ELECTION 2021: First primary vote count for Seattle mayor, council, city attorney

Four City of Seattle races on the primary ballot – here are the first results (next count not due out until tomorrow):

Mayor – Bruce Harrell with 38 percent, Lorena González with 29 percent

City Council Position 8 – Teresa Mosqueda with 55 percent, Kenneth Wilson with 18 percent

City Council Position 9 – Sara Nelson with 42 percent, Nikkita Oliver with 35 percent

City AttorneyAnn Davison with 35 percent, Pete Holmes with 33 percent, Nicole Thomas-Kennedy with 32 percent

We’ll flesh out the full list of numbers in a bit but in the meantime (update – screengrabs added), check this link for full results.

47 Replies to "ELECTION 2021: First primary vote count for Seattle mayor, council, city attorney"

  • Jeepney August 3, 2021 (8:17 pm)

    First returns looking very nice, except for Seattle City Council Position #8.  Playing some Sam Cooke tonight “A Change is Gonna Come”.

    • CAM August 3, 2021 (10:55 pm)

      Is this like Trump playing Petty or the Rolling Stones at his rallies? I’m not certain the lyrics of that song would align with the argument you are making here. 

    • Eldorado August 4, 2021 (9:40 pm)

      Anyone but who is in there now. 

  • 1994 August 3, 2021 (9:12 pm)

    Jeepney – I am in agreement with your comment.

  • Cranky August 3, 2021 (10:38 pm)

    Really Seattle? Bruce Harrell?

    • CAM August 3, 2021 (10:58 pm)

      No not really. This is less than 20% of the ballots that have been returned this far. 

      • WSB August 3, 2021 (11:04 pm)

        No, this count includes 18 percent of ALL Seattle ballots (basically all that had been returned through yesterday). As of 6 pm tonight, 28 percent of all ballots had been returned.

        Barring a massive surge in those last two hours, let say total turnout might finish around 35 percent, so tonight’s count is potentially half of all ballots cast in this election.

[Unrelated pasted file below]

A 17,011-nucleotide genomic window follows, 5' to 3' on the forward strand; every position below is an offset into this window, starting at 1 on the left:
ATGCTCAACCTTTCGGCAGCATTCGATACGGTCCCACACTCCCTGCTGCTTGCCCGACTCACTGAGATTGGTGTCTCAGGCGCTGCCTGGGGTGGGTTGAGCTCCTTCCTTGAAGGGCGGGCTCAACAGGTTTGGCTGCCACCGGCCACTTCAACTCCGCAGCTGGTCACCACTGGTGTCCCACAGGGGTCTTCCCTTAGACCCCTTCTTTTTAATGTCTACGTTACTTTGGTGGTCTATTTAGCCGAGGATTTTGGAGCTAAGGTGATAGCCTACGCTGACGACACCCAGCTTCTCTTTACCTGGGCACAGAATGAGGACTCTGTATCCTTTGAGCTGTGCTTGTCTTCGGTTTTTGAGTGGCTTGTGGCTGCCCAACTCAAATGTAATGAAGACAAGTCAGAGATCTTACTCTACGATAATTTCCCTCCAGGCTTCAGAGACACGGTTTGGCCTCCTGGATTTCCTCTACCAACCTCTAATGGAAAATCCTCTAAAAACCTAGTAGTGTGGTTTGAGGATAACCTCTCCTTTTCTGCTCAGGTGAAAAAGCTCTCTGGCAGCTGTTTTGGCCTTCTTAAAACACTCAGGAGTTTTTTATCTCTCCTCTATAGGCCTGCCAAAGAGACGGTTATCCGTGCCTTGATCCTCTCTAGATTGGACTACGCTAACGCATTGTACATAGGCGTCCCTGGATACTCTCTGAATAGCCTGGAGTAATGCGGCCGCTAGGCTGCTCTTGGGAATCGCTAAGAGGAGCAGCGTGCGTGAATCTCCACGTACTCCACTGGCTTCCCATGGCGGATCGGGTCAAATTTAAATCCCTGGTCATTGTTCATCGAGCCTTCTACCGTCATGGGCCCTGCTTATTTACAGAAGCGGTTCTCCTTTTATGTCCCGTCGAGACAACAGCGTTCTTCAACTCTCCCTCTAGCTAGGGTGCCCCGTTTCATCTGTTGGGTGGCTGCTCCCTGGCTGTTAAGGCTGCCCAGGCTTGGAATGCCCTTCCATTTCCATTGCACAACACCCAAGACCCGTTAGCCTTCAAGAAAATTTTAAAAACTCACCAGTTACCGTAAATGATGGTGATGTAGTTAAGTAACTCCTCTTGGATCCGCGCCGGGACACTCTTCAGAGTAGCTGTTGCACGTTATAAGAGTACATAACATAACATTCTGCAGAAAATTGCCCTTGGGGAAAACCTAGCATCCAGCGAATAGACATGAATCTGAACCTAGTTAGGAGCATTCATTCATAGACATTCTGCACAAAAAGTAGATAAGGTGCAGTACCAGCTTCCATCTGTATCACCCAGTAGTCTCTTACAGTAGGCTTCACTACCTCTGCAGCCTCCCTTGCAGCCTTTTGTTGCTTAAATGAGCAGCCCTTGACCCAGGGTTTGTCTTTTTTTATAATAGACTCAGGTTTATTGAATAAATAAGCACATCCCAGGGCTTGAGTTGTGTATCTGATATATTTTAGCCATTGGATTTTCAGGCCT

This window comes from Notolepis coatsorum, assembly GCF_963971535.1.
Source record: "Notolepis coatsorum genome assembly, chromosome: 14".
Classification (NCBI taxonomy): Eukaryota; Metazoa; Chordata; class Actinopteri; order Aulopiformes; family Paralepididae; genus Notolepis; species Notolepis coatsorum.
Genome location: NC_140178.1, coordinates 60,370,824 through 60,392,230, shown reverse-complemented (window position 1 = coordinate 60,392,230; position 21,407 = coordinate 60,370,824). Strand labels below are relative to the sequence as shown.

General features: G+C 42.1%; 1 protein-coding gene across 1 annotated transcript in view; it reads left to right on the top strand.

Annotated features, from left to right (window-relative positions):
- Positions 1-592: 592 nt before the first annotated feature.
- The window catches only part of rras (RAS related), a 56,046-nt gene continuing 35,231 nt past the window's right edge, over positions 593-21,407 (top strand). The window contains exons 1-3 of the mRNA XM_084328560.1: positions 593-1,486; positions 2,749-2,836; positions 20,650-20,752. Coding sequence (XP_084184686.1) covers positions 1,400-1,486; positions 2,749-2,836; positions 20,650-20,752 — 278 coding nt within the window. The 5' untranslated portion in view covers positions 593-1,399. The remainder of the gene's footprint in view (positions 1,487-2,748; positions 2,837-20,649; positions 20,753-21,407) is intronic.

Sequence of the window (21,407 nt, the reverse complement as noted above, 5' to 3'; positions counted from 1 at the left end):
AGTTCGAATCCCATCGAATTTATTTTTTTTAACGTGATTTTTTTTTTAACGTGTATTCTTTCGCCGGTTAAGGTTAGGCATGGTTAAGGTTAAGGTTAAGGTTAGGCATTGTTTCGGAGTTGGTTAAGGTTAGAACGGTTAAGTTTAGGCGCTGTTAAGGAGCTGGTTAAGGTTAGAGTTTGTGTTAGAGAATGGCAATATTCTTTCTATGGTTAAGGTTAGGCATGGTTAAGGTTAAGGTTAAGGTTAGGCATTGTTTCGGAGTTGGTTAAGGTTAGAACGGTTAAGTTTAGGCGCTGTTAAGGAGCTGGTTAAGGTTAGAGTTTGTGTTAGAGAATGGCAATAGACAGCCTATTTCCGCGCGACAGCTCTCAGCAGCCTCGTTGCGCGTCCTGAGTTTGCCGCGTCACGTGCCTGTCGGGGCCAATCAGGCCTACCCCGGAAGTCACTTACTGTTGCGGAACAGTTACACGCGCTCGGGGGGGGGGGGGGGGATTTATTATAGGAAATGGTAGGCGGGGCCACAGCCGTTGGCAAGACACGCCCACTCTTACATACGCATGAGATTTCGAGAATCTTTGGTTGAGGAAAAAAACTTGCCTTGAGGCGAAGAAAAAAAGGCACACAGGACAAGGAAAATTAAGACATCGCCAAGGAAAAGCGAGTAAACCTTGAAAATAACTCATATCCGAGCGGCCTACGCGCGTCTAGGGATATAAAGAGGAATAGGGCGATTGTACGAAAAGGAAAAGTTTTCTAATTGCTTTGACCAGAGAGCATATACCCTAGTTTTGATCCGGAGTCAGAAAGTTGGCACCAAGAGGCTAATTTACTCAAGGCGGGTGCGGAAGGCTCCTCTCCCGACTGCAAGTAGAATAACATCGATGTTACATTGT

• CAM August 3, 2021 (11:31 pm)

          Thanks for the correction!

          I would still argue that Harrell is not representative of the voters of Seattle since 62% have thus far voted for not him and Gonzalez should have no trouble consolidating that vote from her similarly aligned peers to defeat him.

          • Gunther August 4, 2021 (8:34 am)

            That seems like a dubious assumption for a number of reasons. Consolidation of votes among further left candidates hasn’t really played out in the past in city-wide races from primary to general. Durkan finished with 27.97% in the 2017 primary, while the 2nd and 3rd place finishers were significantly to her left and finished with 17.66% and 17.02%. Your argument would have had Carey Moon walking to an easy win in the general election, when in reality Durkan won rather convincingly with 56% of the vote.It could be argued that Bruce Harrell is in a stronger position now than Durkan was following the 2017 primary, if his lead holds.You can’t presume to know how people will vote after losing their first choice, and the turnout for general elections is typically higher with more moderates who pay little attention to politics.

  • Scubafrog August 3, 2021 (10:53 pm)

    This Ann Davison woman sounds like she’s gearing up to mass-incarcerate Seattle.  Good heavens.  She’s VERY eager to prosecute-and-incarcerate everyone by the tone of her ads.  Typical republican in every sense of the word.  Holmes really let Seattle down, the pendulum’s really swung far right in the sense that people are tired of crime.  But good heavens  :O

    • CAM August 3, 2021 (11:37 pm)

      33% of the vote went to Holmes and another 32% went to a candidate more progressive than him (so far). Technically Davison could still easily wind up in 3rd here. Either way, this was not an indictment of Holmes saying he was too liberal and if Davison is in the general in November her competitor will easily defeat her. 

      • Steve August 4, 2021 (7:16 am)

        Cam, maybe take a step back and wait for more returns before you go Nostradamus on us?

        • CAM August 4, 2021 (11:06 am)

          I didn’t know that basic addition was soothsaying. It’s fairly easy to read from the count so far that the majority of the voters were not interested in Davison’s message or moved by a let’s get tough on crime message. 

    • East Coast Cynic August 4, 2021 (7:20 am)

      I believe Ann Davison got the victim vote of catalytic converter theft, car theft, tire theft, and home and car break-ins; crimes that I suspect have increased over the past few years. Add in the viewers and victims of the youth bacchanals on Alki, and you may have a voting block.

      • WSB August 4, 2021 (9:11 am)